Episode 17 – Are we Incapable of Tackling Gun Violence?

Welcome to the Seventeenth episode of my podcast, Liberalizer. I want to help show you why liberalizing your life will lead to a more fulfilling life, a life that celebrates our differences and our similarities, and accepts that we are part of the great web of life.

In this episode, I ask the question, “Are we incapable of Tackling Gun Violence?” I will talk about how gun violence affects our society. I will present one solution that is unethical, and another that is ineffective. Then, I present a challenge to everyone regarding our solutions.

Once more the nation is faced with a gun massacre. Twenty-six people lost their lives in a Texas church. The responses from various sectors appear baked in to our national discourse. I can predict with almost total certainty who will say what about this tragedy. It is a sad indictment of our society that no one is willing to give an inch. There is no discussion, no debate. People on either side posture and roll out their lame platitudes, as expected.

People on either side insult each other, and imply that everyone else is utterly depraved. No-one has the courage to actually tackle the problem with real, commonsense solutions. The solutions to one side are alien to the other. It is as though each person were locked in a soundproof box, complete with earplugs and blinders. Nothing is done to resolve the problem.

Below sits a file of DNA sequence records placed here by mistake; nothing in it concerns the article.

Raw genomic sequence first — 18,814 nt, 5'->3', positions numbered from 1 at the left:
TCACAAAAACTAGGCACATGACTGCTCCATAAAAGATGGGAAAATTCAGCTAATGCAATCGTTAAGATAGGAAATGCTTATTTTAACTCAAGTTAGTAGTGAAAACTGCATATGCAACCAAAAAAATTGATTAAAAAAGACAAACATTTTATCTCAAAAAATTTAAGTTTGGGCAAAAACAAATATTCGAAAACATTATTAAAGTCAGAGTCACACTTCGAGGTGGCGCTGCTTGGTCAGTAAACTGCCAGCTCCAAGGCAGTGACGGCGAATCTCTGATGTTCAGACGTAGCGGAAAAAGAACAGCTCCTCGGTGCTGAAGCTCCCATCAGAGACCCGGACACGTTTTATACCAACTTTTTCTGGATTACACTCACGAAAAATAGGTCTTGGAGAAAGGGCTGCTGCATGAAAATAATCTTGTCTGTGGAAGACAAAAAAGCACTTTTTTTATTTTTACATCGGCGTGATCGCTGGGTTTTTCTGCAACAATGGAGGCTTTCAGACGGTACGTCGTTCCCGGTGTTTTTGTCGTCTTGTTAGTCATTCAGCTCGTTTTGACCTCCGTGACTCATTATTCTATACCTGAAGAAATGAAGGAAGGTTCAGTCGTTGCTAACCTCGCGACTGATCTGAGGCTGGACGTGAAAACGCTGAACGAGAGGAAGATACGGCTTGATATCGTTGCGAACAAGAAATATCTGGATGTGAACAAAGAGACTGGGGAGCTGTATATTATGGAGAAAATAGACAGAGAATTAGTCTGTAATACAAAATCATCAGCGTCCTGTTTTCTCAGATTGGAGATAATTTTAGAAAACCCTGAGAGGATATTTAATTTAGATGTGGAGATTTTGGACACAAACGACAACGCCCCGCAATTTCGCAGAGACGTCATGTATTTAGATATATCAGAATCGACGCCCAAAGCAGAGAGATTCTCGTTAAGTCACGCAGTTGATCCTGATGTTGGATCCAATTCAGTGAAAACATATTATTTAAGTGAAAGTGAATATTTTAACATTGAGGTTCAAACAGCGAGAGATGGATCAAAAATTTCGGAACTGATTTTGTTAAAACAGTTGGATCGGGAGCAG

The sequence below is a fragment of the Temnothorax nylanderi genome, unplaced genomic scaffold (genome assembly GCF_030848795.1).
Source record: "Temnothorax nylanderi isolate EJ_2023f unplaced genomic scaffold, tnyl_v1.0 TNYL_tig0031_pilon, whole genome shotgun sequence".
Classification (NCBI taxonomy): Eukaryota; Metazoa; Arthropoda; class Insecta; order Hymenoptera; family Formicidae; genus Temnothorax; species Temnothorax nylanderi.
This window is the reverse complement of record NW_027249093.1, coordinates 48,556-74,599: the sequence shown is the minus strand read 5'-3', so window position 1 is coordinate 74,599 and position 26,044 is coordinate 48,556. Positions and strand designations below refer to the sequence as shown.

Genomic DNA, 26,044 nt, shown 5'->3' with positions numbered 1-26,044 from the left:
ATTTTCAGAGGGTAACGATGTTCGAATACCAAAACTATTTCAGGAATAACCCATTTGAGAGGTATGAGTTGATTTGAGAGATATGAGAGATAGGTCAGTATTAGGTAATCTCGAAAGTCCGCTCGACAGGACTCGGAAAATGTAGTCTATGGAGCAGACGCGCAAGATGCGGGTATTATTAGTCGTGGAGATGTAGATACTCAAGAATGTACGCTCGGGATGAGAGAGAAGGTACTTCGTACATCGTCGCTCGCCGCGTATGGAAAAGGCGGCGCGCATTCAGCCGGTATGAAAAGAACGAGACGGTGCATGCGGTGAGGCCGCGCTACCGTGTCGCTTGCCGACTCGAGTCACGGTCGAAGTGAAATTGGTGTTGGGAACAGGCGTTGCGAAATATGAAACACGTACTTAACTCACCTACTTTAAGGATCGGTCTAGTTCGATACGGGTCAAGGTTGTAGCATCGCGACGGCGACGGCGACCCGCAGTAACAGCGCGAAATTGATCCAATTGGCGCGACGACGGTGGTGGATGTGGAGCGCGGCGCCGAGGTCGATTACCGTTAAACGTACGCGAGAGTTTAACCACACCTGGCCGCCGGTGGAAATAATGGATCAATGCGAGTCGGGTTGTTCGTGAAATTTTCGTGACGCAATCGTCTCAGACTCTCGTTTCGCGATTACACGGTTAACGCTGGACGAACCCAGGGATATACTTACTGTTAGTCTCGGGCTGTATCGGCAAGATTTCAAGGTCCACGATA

I have been guilty of intransigence on this issue. Yet, I don’t want to be stubborn. I believe that we can solve this problem, but it is going to take debate, discussion, compromise and cooperation from everyone. Instead of indulging in trench warfare and lobbing verbal artillery shells at one another, the entire nation should get together and solve this once and for all.

I am going to present my case as best I can, but it is not up to me. It is up to the American people. We have to show that we can solve problems. We have become a nation vaguely reminiscent of troops of gorillas. I don’t use this to insult; gorillas are some of my favorite people. When two troops meet, they make a great deal of noise thumping their chests, hurling branches at the ground and hooting loudly. Then they mostly sit around and eat bushes. Our politics are rather similar; nothing much gets done about really important issues. Like tackling gun violence.

In the first instance, as much as it may appear otherwise to some people, I am not opposed to the ownership of firearms. I do think that we would be better off without them, but compromise is the order of the day. I believe that there are ways that people can retain their firearms, and put reasonable restrictions in place.

Society has a right to be safe from people who wish to do harm to others. Allowing a personal right, even when that right is detrimental to society is clearly a conflict of interest. We can demand security for our families and ourselves; we do have that right. It should not be dependent on the ownership of firearms, or of anything else. If I choose, for whatever reason, not to have a firearm, I should not have to worry that someone who does own one will walk into a shopping mall, a supermarket, a school or any other public place and start randomly shooting people. It is irrelevant whether the person has a mental illness or not. I should also not be concerned that a simple altercation will escalate to the taking of a life. The lives of the people should be our primary concern.